Charles Sturt hosts Inquiry into Veterinary Workforce Shortage

4 APRIL 2024

Charles Sturt hosts Inquiry into Veterinary Workforce Shortage

Charles Sturt University in Wagga Wagga hosted the fourth and final hearing of a Parliamentary Inquiry into Veterinary Workforce Shortage in NSW on Thursday 4 April.

  • Charles Sturt University in Wagga Wagga hosted a public hearing for the Parliamentary Inquiry into Veterinary Workforce Shortage in NSW on Thursday 4 April
  • Dr Geoff Dutton was one of a few Charles Sturt representatives who made a submission to the Inquiry
  • Charles Sturt is helping train successful and capable veterinarians to plug the workforce shortage

Charles Sturt University in Wagga Wagga hosted the fourth and final hearing of a Parliamentary Inquiry into Veterinary Workforce Shortage in NSW on Thursday 4 April.

Two Charles Sturt Professors spoke at the public hearing, including Professor in Veterinary Pathobiology Shane Raidal and Professor in Equine Medicine Sharanne Raidal, both in the Charles Sturt School of Agricultural, Environmental and Veterinary Sciences.

A statewide shortage of veterinarians prompted the inquiry to examine why people are leaving the profession, particularly regionally, with the Upper House committee for Regional NSW launching the investigation into concerns of burnout, pay and other work-related pressures.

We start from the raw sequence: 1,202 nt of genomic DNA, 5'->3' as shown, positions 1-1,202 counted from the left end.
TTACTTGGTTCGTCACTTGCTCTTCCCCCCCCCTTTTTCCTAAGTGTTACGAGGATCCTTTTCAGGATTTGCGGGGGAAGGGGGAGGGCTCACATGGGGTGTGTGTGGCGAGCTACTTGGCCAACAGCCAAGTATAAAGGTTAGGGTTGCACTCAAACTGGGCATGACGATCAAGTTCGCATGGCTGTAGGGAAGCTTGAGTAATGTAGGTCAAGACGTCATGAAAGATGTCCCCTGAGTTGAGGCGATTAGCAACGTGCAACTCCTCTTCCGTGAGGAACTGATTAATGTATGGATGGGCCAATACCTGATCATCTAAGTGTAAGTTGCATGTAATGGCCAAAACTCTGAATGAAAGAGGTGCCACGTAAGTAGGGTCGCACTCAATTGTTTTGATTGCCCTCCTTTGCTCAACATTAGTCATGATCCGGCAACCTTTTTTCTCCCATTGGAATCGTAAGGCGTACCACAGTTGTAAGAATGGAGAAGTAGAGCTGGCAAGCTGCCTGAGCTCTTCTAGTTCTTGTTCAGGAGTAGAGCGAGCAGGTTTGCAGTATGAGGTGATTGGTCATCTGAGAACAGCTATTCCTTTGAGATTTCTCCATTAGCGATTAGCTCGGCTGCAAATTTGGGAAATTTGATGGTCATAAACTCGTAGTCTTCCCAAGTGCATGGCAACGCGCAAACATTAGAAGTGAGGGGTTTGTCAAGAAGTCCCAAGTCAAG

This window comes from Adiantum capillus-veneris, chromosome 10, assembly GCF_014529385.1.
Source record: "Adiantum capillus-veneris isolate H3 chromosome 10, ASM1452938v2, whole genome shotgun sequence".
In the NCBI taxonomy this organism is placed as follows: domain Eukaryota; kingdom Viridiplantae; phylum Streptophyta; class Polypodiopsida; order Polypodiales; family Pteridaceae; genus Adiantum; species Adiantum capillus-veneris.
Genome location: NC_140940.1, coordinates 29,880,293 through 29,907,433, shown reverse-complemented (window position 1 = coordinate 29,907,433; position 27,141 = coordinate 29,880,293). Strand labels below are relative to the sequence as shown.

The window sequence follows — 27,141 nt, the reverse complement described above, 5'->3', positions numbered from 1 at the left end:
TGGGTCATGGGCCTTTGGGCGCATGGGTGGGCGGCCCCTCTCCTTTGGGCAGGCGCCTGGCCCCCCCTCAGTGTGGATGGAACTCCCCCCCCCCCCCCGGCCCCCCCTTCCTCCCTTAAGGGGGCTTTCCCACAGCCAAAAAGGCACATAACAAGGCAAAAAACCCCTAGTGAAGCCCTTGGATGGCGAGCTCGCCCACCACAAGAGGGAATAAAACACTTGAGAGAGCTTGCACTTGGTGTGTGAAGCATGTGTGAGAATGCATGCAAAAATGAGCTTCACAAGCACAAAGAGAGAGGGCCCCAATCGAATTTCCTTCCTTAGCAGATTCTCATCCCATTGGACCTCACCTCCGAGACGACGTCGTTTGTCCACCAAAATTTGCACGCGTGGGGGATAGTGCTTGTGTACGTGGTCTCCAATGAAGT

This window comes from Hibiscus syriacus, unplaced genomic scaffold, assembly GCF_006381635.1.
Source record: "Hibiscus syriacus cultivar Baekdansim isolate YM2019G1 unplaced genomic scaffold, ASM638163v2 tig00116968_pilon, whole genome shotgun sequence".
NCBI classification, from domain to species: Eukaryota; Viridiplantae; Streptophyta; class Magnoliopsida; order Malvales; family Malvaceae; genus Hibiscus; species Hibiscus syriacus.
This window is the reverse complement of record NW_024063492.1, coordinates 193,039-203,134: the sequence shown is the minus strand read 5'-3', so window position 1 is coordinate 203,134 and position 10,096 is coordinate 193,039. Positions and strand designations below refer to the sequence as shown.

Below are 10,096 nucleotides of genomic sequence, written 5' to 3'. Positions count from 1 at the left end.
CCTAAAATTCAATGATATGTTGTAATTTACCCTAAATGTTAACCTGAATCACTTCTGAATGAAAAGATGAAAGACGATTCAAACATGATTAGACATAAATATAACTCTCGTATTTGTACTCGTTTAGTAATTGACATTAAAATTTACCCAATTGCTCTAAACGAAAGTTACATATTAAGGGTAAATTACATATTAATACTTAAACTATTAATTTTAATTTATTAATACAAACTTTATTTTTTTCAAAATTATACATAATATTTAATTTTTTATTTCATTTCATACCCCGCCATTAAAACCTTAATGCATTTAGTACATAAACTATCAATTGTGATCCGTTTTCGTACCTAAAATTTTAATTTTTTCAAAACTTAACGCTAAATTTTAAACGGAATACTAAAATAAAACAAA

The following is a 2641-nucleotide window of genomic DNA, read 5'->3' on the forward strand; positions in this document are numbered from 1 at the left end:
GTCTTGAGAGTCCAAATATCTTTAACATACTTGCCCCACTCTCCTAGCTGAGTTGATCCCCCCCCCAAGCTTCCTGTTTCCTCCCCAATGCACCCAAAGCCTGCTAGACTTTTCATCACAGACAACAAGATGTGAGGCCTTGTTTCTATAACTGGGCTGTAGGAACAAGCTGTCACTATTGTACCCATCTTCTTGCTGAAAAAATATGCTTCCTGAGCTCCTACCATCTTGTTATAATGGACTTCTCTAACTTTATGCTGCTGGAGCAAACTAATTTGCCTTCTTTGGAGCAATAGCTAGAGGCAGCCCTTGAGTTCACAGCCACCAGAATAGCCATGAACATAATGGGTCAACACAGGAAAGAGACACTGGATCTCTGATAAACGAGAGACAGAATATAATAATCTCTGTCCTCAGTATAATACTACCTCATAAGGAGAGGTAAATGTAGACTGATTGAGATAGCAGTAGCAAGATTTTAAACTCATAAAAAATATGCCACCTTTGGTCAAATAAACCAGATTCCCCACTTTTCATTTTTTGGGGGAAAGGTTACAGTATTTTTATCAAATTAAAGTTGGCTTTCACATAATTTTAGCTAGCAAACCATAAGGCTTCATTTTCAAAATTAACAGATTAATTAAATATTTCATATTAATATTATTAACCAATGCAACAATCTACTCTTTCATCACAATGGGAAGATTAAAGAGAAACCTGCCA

Since launching in June 2023, the Inquiry has received more than 200 submissions from vets across the state, including Associate Head of School (Veterinary Sciences) and Senior Lecturer in Veterinary Anatomy in the Charles Sturt School of Agricultural, Environmental and Veterinary Sciences Dr Geoff Dutton.

Dr Dutton told the Inquiry in September last year the rural veterinary landscape was in crisis, inviting the committee to come to Wagga Wagga and see firsthand how Charles Sturt is assisting in alleviating some of those pressures.

“Each year, Charles Sturt helps teach and train as many as 65 new vet students, with even more interest in the degree than we can take on,” Dr Dutton said.

“We also know about 75 per cent of our graduates work in rural, regional and remote locations, with more than 85 per cent of our veterinary science students staying in these areas beyond graduation.

“This regional experience is essential to the degree, and by showcasing the opportunities for meaningful employment to students, it goes a long way to supporting a healthier workforce.”

Despite this support, issues around cost-of-living and the cost of studies remain. Dr Dutton said this is where the government could step in and offer assistance through scholarships or HECS support.

“Many veterinary students will be working one or two non-related jobs whilst studying for their degree, and newly-graduated veterinarians are commencing the career that they worked extremely hard for on the back foot,” he said.